By Erika Mathieu
Sunny South News
Lethbridge County council will be exploring the option to provide a monetary commitment to help mitigate the impact of the doctor shortage in the south zone and explore ways to attract family physicians within the county.
During a delegation presented during the July 7 council meeting, Lethbridge County council heard from Jenn Schmidt-Rempel, deputy mayor for the City of Lethbridge, Sandra Dufresne, City of Lethbridge intergovernmental and advocacy advisory, and Carly Kleisinger, chief of staff to the city managers.
Schmidt-Rempel told council the City is currently working on the family physician shortage file to address the shortage of doctors in the south zone. She said, “we know that municipalities have a role to play in physician recruitment.”
The delegation was summarized to council and they have been working toward providing the region with better access to physicians. According to Schmidt-Rempel, the City of Lethbridge currently has 40,000 residents without family doctors, but the issue remains a challenge for many across the province. Lethbridge County currently has two family physicians in Picture Butte and nine doctors in Coaldale with a number set to retire.
Although the provincial government has announced several funding streams to attract and retain family doctors in rural Alberta, there is an opportunity to also focus these efforts across various levels of government, including at the local level.
The presenters asked the County for a $15,000 commitment.“It isn’t a request of funds to come to a pot of money that other partners are sharing, it is really an internal commitment that Lethbridge County council would make to spend that money on physician recruitment in a way that makes sense for Lethbridge County. It certainly wouldn’t be the case of cutting a cheque; it truly is a partnership where we can demonstrate another regional partner coming to the table to help solve this problem. Each partner gets to do that work in a way that makes the most sense for them.”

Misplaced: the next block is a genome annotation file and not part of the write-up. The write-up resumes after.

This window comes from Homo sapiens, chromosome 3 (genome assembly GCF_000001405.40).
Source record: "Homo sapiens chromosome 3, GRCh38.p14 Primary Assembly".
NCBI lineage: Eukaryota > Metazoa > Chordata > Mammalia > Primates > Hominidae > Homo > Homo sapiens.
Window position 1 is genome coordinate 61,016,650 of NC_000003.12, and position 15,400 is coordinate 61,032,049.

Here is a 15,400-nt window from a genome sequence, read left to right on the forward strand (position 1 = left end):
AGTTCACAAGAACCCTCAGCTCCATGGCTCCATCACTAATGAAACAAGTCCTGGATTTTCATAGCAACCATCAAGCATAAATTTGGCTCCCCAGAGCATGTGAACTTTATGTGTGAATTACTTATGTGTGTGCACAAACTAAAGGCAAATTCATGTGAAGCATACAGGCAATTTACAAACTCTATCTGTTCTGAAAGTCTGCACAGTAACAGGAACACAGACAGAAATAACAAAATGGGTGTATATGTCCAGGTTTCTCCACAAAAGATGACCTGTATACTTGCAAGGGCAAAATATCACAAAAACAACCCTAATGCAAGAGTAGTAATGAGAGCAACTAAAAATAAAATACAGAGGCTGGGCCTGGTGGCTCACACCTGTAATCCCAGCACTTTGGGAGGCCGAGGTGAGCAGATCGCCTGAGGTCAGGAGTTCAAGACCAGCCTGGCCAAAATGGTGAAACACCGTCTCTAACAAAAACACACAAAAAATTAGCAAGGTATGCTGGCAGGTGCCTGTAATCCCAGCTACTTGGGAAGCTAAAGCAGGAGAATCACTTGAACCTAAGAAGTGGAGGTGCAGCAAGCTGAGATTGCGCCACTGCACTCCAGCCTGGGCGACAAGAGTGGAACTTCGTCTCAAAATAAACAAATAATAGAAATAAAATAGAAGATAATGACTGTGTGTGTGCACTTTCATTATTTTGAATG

Schmidt-Rempel added, “we know that County residents must leave their communities to access primary care,” and must travel to Edmonton or Calgary to be treated by specialists, compounding the issue of access for patients without a vehicle or the ability to travel long distances.
Part of the City’s efforts to date have been letter-writing campaigns. Letters have already been submitted to the minister of health, advocating for a cardiac catheterization lab in Lethbridge “which would serve our region extremely well and reduce strain in Calgary.”
Additional efforts include writing letters requesting an academic family medicine clinic which was said to potentially, “be a draw for physicians to choose Lethbridge and area to be in,” and added part of the efforts would focus on a marketing campaign on the City’s social media channels. “Selling our community and area and what we can offer in terms of excellent quality of life,” will be a key focus of the campaign. “What we know is doctor’s primary concerns are that they do not want to be running businesses,” explained Schmidt-Rempel.
The City of Lethbridge has been working on the strategy for more than a year with various community partners, including passing a family physician action plan, which was approved by council in May 2022. Although no decisions to approve funding were made, council requested County staff to put together a report on this and take it back to council for further consideration at the upcoming Aug. 4 meeting.